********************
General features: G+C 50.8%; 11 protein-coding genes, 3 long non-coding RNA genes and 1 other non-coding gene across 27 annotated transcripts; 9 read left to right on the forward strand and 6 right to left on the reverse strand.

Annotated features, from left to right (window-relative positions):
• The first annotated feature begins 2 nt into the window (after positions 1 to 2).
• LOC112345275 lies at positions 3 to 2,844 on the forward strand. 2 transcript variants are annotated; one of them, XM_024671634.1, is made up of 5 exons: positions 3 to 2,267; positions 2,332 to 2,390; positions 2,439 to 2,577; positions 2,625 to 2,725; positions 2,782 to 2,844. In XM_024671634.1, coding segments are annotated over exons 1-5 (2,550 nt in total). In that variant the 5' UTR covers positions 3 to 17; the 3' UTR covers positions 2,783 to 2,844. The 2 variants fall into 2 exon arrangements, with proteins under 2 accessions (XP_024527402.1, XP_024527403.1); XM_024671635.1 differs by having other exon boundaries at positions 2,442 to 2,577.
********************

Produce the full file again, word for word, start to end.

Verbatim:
General features: G+C 50.8%; 11 protein-coding genes, 3 long non-coding RNA genes and 1 other non-coding gene across 27 annotated transcripts; 9 read left to right on the forward strand and 6 right to left on the reverse strand.

Annotated features, from left to right (window-relative positions):
• The first annotated feature begins 2 nt into the window (after positions 1 to 2).
• LOC112345275 lies at positions 3 to 2,844 on the forward strand. 2 transcript variants are annotated; one of them, XM_024671634.1, is made up of 5 exons: positions 3 to 2,267; positions 2,332 to 2,390; positions 2,439 to 2,577; positions 2,625 to 2,725; positions 2,782 to 2,844. In XM_024671634.1, coding segments are annotated over exons 1-5 (2,550 nt in total). In that variant the 5' UTR covers positions 3 to 17; the 3' UTR covers positions 2,783 to 2,844. The 2 variants fall into 2 exon arrangements, with proteins under 2 accessions (XP_024527402.1, XP_024527403.1); XM_024671635.1 differs by having other exon boundaries at positions 2,442 to 2,577.